This is not a good week to be calling yourself a curator. (Um, please don’t read the description of this site in the left column.) I’m fully aware of the irony of posting a pull quote from Mitch Goldstein’s Formally Concerned, but here goes anyway:
The result of this are blogs full of nothing but other people’s stuff. Pages and pages of other peoples photographs, designs, videos, etc. This is not inherently bad, but what I get curious about is how this affects how people go about making their own work — is there room to think about something new if your mind is filled with everything else? Probably, but I would not discount the distraction of seeing an endless stream of externalized, decontextualized imagery.
I imagine the natural reaction to my opinion of this is that these Tumblr blogs act as inspiration, as a scrapbook of ideas. I question this as well, since I think true inspiration comes from the questions you ask yourself, not from constantly looking at how other people answered their own questions. I hope that the reblogging and reposting of other peoples’ work — and reblogging other peoples’ rebloggings, ad infinitum — does not take the place of actual creativity. I mean, finding cool stuff and posting it sort of feels like you are making something, right? Tumblr can provide an illusion of creation — I wonder what people would make if they were not busy making this illusion?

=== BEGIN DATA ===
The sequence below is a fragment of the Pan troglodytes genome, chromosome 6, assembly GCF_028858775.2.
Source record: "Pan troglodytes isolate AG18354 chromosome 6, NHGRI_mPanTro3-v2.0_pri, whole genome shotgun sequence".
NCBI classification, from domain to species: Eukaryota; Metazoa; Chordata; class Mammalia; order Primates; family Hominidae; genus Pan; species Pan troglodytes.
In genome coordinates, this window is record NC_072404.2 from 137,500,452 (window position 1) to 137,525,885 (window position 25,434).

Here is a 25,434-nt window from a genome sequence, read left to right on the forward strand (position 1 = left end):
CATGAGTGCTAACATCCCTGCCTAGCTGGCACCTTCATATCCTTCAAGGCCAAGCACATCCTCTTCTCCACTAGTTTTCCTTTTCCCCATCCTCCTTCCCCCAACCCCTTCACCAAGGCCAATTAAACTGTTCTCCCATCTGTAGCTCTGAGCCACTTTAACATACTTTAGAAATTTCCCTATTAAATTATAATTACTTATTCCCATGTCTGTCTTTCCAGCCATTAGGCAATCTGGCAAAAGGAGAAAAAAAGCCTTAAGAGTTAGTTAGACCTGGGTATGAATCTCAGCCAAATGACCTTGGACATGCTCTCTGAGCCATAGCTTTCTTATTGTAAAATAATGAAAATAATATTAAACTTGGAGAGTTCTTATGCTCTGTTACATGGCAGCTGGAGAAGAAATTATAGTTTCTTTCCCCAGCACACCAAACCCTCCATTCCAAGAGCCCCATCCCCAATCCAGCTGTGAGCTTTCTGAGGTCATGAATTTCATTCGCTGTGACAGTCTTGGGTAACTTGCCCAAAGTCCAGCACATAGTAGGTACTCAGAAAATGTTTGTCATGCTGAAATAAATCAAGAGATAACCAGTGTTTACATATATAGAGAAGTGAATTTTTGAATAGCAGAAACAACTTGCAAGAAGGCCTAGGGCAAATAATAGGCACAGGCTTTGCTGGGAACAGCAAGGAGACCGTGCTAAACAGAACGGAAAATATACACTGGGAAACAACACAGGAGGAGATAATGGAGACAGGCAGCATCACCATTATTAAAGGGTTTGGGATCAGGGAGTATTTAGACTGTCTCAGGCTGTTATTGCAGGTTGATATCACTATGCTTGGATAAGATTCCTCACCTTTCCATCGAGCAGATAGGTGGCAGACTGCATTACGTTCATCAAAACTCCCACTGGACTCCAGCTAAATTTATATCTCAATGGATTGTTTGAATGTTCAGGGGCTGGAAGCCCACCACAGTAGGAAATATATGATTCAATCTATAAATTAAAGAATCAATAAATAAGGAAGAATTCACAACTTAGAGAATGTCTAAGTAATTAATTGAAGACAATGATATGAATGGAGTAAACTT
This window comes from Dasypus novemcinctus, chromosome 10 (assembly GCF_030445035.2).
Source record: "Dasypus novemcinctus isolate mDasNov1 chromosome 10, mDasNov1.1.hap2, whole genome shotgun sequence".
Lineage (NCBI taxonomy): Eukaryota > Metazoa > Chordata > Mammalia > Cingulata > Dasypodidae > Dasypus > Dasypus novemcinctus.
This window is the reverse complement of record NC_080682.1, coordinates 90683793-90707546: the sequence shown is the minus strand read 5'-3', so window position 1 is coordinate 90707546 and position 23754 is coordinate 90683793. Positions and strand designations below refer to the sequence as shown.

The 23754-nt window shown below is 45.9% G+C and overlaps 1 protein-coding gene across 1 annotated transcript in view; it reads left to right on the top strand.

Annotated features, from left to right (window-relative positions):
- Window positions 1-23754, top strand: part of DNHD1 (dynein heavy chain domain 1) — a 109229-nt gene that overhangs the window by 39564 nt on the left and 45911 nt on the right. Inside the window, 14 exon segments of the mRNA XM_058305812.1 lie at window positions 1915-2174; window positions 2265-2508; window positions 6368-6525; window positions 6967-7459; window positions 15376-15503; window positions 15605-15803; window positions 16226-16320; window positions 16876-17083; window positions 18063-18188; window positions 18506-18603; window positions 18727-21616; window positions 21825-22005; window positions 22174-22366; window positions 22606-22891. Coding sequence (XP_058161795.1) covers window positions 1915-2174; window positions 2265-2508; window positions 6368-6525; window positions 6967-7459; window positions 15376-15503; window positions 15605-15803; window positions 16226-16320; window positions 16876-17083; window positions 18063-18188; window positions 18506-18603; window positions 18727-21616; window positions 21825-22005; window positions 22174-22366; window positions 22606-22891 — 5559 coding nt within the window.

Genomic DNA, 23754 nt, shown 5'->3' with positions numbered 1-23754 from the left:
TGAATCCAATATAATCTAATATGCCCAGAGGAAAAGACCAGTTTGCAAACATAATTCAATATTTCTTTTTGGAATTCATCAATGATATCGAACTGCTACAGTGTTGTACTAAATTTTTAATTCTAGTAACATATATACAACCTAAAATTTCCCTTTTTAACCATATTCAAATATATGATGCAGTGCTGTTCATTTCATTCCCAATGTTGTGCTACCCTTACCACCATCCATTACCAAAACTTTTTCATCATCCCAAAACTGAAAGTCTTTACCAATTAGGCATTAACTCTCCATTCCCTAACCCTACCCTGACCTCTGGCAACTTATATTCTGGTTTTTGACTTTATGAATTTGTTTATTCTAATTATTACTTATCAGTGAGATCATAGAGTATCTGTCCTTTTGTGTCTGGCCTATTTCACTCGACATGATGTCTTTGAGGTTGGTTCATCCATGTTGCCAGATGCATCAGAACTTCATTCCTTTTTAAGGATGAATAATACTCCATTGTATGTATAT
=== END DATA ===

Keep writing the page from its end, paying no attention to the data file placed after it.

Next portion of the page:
I’ve actually written about this before as well in the context of the “post-literate society”:
I believe [sites like Pinterest and Instagram] give users the illusion that they’re creating something without the necessary work that is required to make something good. Sharing pictures is effortless. And if we know anything about online behavior, it’s that people hate doing actual work when they can just click a button instead.
This, of course, comes off the back of Choire Sicha’s rant against people who use the word ‘curation’:
You are no different from some teen in Indiana with a LiveJournal about cutting. Sorry folks! You’re in this nasty fray with the rest of us. And your metaphor is all wrong. More likely you’re a low-grade collector, not a curator. You’re buying (in the attention economy at least! If not in the actual advertising economy of websites!) what someone else is selling””and you’re then reselling it on your blog. You’re nothing but a secondary market for someone els’s work.
I’m obviously conflicted about this, because a lot of what I do on this site is what’s considered link-blogging, adding a little bit of context and additional thought when needed. I certainly won’t call that “creating”, but I also don’t understand why there’s such a big backlash against this type of activity.
The first advice writers always give other writers is, read more. So I am comfortable with my approximately 70/30 split between posting links and writing longer, original pieces. I don’t think I’d be able to write the 30% if I didn’t spend the other 70% finding and reading great content — and why shouldn’t I share that with you? As long as the 70/30 split doesn’t become a 100/0 split, I’ll keep doing this.
On this particular issue I’m much more in agreement with Erin Kissane’s viewpoint in Bloggers and Bowerbirds:
We should stop treating the web like it’s zero-sum and start treating each other like colleagues. When people like Popova and Roth-Eisenberg show up and offer a standard, our response should not be to freak out about them wanting in on “our” cultural capital. Respecting the work of discovery doesn’t detract from respect for the work of creators. There is not a limited supply of civility and respect, so let’s stop being dicks about this stuff.
Preach it, Erin.